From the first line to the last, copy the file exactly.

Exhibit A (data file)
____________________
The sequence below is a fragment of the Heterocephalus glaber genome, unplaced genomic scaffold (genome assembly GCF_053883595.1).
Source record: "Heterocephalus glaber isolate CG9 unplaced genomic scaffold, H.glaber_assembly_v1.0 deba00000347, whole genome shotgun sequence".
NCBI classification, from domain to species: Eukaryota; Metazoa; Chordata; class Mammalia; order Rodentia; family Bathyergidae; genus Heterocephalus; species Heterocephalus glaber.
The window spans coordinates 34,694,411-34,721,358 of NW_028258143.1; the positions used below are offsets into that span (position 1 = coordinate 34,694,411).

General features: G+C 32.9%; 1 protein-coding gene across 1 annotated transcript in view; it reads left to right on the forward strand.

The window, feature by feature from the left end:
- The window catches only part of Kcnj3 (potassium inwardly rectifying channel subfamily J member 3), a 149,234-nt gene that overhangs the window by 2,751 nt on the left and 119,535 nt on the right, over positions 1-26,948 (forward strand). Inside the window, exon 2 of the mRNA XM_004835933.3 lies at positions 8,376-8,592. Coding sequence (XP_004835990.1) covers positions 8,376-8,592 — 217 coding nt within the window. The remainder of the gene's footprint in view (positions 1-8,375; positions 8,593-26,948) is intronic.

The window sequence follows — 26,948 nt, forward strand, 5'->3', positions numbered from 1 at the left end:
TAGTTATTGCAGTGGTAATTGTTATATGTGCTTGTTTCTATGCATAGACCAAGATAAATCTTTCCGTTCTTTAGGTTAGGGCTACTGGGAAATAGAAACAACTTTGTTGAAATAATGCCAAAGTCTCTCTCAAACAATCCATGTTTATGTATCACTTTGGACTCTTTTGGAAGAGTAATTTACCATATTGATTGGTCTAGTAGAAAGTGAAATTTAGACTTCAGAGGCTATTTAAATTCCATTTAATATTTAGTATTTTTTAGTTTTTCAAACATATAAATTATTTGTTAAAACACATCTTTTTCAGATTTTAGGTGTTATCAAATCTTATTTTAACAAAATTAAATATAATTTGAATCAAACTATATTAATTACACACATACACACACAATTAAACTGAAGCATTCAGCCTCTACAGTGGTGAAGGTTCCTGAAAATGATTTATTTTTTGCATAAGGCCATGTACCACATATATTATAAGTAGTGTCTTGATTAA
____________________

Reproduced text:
The sequence below is a fragment of the Heterocephalus glaber genome, unplaced genomic scaffold (genome assembly GCF_053883595.1).
Source record: "Heterocephalus glaber isolate CG9 unplaced genomic scaffold, H.glaber_assembly_v1.0 deba00000347, whole genome shotgun sequence".
NCBI classification, from domain to species: Eukaryota; Metazoa; Chordata; class Mammalia; order Rodentia; family Bathyergidae; genus Heterocephalus; species Heterocephalus glaber.
The window spans coordinates 34,694,411-34,721,358 of NW_028258143.1; the positions used below are offsets into that span (position 1 = coordinate 34,694,411).

General features: G+C 32.9%; 1 protein-coding gene across 1 annotated transcript in view; it reads left to right on the forward strand.

The window, feature by feature from the left end:
- The window catches only part of Kcnj3 (potassium inwardly rectifying channel subfamily J member 3), a 149,234-nt gene that overhangs the window by 2,751 nt on the left and 119,535 nt on the right, over positions 1-26,948 (forward strand). Inside the window, exon 2 of the mRNA XM_004835933.3 lies at positions 8,376-8,592. Coding sequence (XP_004835990.1) covers positions 8,376-8,592 — 217 coding nt within the window. The remainder of the gene's footprint in view (positions 1-8,375; positions 8,593-26,948) is intronic.

The window sequence follows — 26,948 nt, forward strand, 5'->3', positions numbered from 1 at the left end:
TAGTTATTGCAGTGGTAATTGTTATATGTGCTTGTTTCTATGCATAGACCAAGATAAATCTTTCCGTTCTTTAGGTTAGGGCTACTGGGAAATAGAAACAACTTTGTTGAAATAATGCCAAAGTCTCTCTCAAACAATCCATGTTTATGTATCACTTTGGACTCTTTTGGAAGAGTAATTTACCATATTGATTGGTCTAGTAGAAAGTGAAATTTAGACTTCAGAGGCTATTTAAATTCCATTTAATATTTAGTATTTTTTAGTTTTTCAAACATATAAATTATTTGTTAAAACACATCTTTTTCAGATTTTAGGTGTTATCAAATCTTATTTTAACAAAATTAAATATAATTTGAATCAAACTATATTAATTACACACATACACACACAATTAAACTGAAGCATTCAGCCTCTACAGTGGTGAAGGTTCCTGAAAATGATTTATTTTTTGCATAAGGCCATGTACCACATATATTATAAGTAGTGTCTTGATTAA